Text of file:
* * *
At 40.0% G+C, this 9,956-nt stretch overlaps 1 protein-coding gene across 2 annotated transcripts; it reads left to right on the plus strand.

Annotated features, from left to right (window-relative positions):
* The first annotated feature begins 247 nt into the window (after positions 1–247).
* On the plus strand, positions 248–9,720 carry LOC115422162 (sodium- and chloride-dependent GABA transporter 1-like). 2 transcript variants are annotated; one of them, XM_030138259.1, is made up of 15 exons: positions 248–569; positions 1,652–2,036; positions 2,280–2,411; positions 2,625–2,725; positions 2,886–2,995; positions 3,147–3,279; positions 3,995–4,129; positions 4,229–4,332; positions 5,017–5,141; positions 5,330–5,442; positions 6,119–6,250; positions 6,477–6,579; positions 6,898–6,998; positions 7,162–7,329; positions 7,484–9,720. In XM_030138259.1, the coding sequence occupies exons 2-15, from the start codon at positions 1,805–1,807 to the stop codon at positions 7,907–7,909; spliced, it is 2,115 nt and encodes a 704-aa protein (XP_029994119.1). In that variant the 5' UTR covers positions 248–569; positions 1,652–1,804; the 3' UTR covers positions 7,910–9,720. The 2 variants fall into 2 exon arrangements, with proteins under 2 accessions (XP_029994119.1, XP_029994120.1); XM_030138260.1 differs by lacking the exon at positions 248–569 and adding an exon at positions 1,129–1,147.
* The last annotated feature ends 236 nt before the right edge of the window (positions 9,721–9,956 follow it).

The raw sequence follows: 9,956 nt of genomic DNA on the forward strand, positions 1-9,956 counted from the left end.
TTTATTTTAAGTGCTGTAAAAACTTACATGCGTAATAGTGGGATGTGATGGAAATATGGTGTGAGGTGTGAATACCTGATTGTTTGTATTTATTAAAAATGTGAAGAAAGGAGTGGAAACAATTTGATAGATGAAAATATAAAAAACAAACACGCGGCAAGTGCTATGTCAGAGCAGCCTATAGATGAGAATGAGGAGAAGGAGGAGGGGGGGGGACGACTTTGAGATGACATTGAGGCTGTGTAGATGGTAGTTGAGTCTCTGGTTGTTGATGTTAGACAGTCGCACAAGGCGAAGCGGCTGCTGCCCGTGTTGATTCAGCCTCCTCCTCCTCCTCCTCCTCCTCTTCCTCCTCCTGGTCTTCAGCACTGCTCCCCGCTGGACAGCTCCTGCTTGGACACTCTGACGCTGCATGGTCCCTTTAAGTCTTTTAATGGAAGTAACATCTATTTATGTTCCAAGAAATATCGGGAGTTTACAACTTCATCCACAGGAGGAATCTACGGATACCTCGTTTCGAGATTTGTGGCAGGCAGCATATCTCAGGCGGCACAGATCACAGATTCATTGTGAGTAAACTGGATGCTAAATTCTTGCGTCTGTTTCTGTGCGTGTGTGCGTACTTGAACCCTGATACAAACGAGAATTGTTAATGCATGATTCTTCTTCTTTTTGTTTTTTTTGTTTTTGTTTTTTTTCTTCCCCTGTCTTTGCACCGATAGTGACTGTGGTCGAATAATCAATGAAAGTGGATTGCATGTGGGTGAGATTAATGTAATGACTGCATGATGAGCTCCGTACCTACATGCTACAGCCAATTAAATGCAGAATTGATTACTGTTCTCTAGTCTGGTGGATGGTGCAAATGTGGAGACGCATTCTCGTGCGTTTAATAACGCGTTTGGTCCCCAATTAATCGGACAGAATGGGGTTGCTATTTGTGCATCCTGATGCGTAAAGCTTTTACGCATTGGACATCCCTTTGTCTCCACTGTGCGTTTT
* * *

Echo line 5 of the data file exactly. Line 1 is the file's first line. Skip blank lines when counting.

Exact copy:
* The last annotated feature ends 236 nt before the right edge of the window (positions 9,721–9,956 follow it).